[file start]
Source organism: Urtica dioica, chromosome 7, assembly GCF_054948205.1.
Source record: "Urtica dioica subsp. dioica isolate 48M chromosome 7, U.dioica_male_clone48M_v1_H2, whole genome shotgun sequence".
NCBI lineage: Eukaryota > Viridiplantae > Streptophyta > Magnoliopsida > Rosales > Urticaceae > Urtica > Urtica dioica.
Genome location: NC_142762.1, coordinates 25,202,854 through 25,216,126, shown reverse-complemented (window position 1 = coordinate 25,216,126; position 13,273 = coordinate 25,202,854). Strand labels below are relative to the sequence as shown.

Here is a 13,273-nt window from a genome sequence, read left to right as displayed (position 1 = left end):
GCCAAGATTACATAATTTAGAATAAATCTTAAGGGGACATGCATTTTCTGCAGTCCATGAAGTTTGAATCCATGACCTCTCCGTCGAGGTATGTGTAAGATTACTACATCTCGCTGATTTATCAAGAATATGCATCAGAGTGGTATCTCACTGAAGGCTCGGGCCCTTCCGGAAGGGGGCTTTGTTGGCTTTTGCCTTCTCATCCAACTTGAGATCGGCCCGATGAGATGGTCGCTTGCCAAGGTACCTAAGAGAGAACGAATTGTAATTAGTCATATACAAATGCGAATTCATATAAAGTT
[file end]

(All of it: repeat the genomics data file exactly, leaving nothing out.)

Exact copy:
Source organism: Urtica dioica, chromosome 7, assembly GCF_054948205.1.
Source record: "Urtica dioica subsp. dioica isolate 48M chromosome 7, U.dioica_male_clone48M_v1_H2, whole genome shotgun sequence".
NCBI lineage: Eukaryota > Viridiplantae > Streptophyta > Magnoliopsida > Rosales > Urticaceae > Urtica > Urtica dioica.
Genome location: NC_142762.1, coordinates 25,202,854 through 25,216,126, shown reverse-complemented (window position 1 = coordinate 25,216,126; position 13,273 = coordinate 25,202,854). Strand labels below are relative to the sequence as shown.

Here is a 13,273-nt window from a genome sequence, read left to right as displayed (position 1 = left end):
GCCAAGATTACATAATTTAGAATAAATCTTAAGGGGACATGCATTTTCTGCAGTCCATGAAGTTTGAATCCATGACCTCTCCGTCGAGGTATGTGTAAGATTACTACATCTCGCTGATTTATCAAGAATATGCATCAGAGTGGTATCTCACTGAAGGCTCGGGCCCTTCCGGAAGGGGGCTTTGTTGGCTTTTGCCTTCTCATCCAACTTGAGATCGGCCCGATGAGATGGTCGCTTGCCAAGGTACCTAAGAGAGAACGAATTGTAATTAGTCATATACAAATGCGAATTCATATAAAGTT